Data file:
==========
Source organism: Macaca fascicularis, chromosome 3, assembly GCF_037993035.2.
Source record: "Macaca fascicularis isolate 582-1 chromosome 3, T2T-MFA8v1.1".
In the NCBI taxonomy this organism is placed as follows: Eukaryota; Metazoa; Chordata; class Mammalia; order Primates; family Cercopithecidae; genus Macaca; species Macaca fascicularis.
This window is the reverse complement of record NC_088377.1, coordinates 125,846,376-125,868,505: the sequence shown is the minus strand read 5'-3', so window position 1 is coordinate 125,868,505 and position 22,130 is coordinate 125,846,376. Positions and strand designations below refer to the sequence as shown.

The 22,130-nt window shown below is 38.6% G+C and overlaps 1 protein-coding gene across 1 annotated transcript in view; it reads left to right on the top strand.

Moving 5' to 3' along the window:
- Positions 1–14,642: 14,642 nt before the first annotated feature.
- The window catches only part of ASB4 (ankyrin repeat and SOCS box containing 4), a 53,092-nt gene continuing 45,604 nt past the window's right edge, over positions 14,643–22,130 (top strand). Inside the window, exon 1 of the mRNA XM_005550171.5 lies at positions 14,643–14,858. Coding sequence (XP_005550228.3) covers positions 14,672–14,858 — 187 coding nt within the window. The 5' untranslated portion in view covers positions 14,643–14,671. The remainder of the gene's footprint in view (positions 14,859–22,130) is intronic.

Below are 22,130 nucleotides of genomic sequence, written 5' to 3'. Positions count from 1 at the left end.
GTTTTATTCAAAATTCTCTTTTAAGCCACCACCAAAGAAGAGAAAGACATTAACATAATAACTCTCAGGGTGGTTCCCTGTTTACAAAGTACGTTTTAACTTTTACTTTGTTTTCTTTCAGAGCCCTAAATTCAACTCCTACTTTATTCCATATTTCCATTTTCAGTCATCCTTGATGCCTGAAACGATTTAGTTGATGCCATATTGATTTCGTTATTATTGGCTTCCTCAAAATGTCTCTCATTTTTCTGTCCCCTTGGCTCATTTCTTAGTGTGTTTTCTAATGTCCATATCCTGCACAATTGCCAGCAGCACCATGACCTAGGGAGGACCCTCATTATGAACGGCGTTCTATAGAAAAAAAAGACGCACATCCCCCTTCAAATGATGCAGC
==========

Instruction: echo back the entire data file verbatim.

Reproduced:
Source organism: Macaca fascicularis, chromosome 3, assembly GCF_037993035.2.
Source record: "Macaca fascicularis isolate 582-1 chromosome 3, T2T-MFA8v1.1".
In the NCBI taxonomy this organism is placed as follows: Eukaryota; Metazoa; Chordata; class Mammalia; order Primates; family Cercopithecidae; genus Macaca; species Macaca fascicularis.
This window is the reverse complement of record NC_088377.1, coordinates 125,846,376-125,868,505: the sequence shown is the minus strand read 5'-3', so window position 1 is coordinate 125,868,505 and position 22,130 is coordinate 125,846,376. Positions and strand designations below refer to the sequence as shown.

The 22,130-nt window shown below is 38.6% G+C and overlaps 1 protein-coding gene across 1 annotated transcript in view; it reads left to right on the top strand.

Moving 5' to 3' along the window:
- Positions 1–14,642: 14,642 nt before the first annotated feature.
- The window catches only part of ASB4 (ankyrin repeat and SOCS box containing 4), a 53,092-nt gene continuing 45,604 nt past the window's right edge, over positions 14,643–22,130 (top strand). Inside the window, exon 1 of the mRNA XM_005550171.5 lies at positions 14,643–14,858. Coding sequence (XP_005550228.3) covers positions 14,672–14,858 — 187 coding nt within the window. The 5' untranslated portion in view covers positions 14,643–14,671. The remainder of the gene's footprint in view (positions 14,859–22,130) is intronic.

Below are 22,130 nucleotides of genomic sequence, written 5' to 3'. Positions count from 1 at the left end.
GTTTTATTCAAAATTCTCTTTTAAGCCACCACCAAAGAAGAGAAAGACATTAACATAATAACTCTCAGGGTGGTTCCCTGTTTACAAAGTACGTTTTAACTTTTACTTTGTTTTCTTTCAGAGCCCTAAATTCAACTCCTACTTTATTCCATATTTCCATTTTCAGTCATCCTTGATGCCTGAAACGATTTAGTTGATGCCATATTGATTTCGTTATTATTGGCTTCCTCAAAATGTCTCTCATTTTTCTGTCCCCTTGGCTCATTTCTTAGTGTGTTTTCTAATGTCCATATCCTGCACAATTGCCAGCAGCACCATGACCTAGGGAGGACCCTCATTATGAACGGCGTTCTATAGAAAAAAAAGACGCACATCCCCCTTCAAATGATGCAGC